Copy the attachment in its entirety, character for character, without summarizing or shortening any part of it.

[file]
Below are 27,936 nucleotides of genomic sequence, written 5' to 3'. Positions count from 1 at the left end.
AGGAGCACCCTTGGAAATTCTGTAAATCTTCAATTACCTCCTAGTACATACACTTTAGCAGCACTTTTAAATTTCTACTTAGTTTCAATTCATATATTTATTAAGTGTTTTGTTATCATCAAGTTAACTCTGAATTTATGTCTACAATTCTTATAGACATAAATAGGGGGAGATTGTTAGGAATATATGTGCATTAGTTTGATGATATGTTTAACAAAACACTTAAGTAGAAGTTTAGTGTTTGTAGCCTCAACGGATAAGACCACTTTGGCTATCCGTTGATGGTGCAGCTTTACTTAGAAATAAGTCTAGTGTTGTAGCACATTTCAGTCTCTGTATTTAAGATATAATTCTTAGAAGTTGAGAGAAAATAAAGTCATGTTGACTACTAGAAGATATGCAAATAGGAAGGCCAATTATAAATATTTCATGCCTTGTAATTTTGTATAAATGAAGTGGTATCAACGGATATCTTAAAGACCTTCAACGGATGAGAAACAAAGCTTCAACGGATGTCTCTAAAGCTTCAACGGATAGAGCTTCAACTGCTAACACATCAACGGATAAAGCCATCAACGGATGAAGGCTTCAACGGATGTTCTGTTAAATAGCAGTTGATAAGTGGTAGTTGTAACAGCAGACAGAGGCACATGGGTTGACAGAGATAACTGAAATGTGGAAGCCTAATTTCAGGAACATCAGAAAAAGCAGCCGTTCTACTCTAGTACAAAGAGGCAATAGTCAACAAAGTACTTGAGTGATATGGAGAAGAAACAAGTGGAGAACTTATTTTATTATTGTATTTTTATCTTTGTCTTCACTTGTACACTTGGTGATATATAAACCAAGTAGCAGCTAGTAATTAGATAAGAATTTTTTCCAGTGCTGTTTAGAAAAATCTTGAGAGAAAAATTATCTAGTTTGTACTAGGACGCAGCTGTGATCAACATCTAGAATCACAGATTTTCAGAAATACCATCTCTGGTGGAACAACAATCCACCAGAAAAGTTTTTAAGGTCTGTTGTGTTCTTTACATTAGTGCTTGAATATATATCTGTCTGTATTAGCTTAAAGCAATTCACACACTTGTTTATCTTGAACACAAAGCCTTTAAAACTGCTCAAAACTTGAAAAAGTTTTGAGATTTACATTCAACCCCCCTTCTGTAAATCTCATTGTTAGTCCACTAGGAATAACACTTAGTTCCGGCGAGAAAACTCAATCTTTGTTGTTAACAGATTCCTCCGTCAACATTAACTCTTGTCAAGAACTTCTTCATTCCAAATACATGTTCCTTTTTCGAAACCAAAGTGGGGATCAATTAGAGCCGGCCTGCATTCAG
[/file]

Below are 27,936 nucleotides of genomic sequence, written 5' to 3'. Positions count from 1 at the left end.
AGGAGCACCCTTGGAAATTCTGTAAATCTTCAATTACCTCCTAGTACATACACTTTAGCAGCACTTTTAAATTTCTACTTAGTTTCAATTCATATATTTATTAAGTGTTTTGTTATCATCAAGTTAACTCTGAATTTATGTCTACAATTCTTATAGACATAAATAGGGGGAGATTGTTAGGAATATATGTGCATTAGTTTGATGATATGTTTAACAAAACACTTAAGTAGAAGTTTAGTGTTTGTAGCCTCAACGGATAAGACCACTTTGGCTATCCGTTGATGGTGCAGCTTTACTTAGAAATAAGTCTAGTGTTGTAGCACATTTCAGTCTCTGTATTTAAGATATAATTCTTAGAAGTTGAGAGAAAATAAAGTCATGTTGACTACTAGAAGATATGCAAATAGGAAGGCCAATTATAAATATTTCATGCCTTGTAATTTTGTATAAATGAAGTGGTATCAACGGATATCTTAAAGACCTTCAACGGATGAGAAACAAAGCTTCAACGGATGTCTCTAAAGCTTCAACGGATAGAGCTTCAACTGCTAACACATCAACGGATAAAGCCATCAACGGATGAAGGCTTCAACGGATGTTCTGTTAAATAGCAGTTGATAAGTGGTAGTTGTAACAGCAGACAGAGGCACATGGGTTGACAGAGATAACTGAAATGTGGAAGCCTAATTTCAGGAACATCAGAAAAAGCAGCCGTTCTACTCTAGTACAAAGAGGCAATAGTCAACAAAGTACTTGAGTGATATGGAGAAGAAACAAGTGGAGAACTTATTTTATTATTGTATTTTTATCTTTGTCTTCACTTGTACACTTGGTGATATATAAACCAAGTAGCAGCTAGTAATTAGATAAGAATTTTTTCCAGTGCTGTTTAGAAAAATCTTGAGAGAAAAATTATCTAGTTTGTACTAGGACGCAGCTGTGATCAACATCTAGAATCACAGATTTTCAGAAATACCATCTCTGGTGGAACAACAATCCACCAGAAAAGTTTTTAAGGTCTGTTGTGTTCTTTACATTAGTGCTTGAATATATATCTGTCTGTATTAGCTTAAAGCAATTCACACACTTGTTTATCTTGAACACAAAGCCTTTAAAACTGCTCAAAACTTGAAAAAGTTTTGAGATTTACATTCAACCCCCCTTCTGTAAATCTCATTGTTAGTCCACTAGGAATAACACTTAGTTCCGGCGAGAAAACTCAATCTTTGTTGTTAACAGATTCCTCCGTCAACATTAACTCTTGTCAAGAACTTCTTCATTCCAAATACATGTTCCTTTTTCGAAACCAAAGTGGGGATCAATTAGAGCCGGCCTGCATTCAG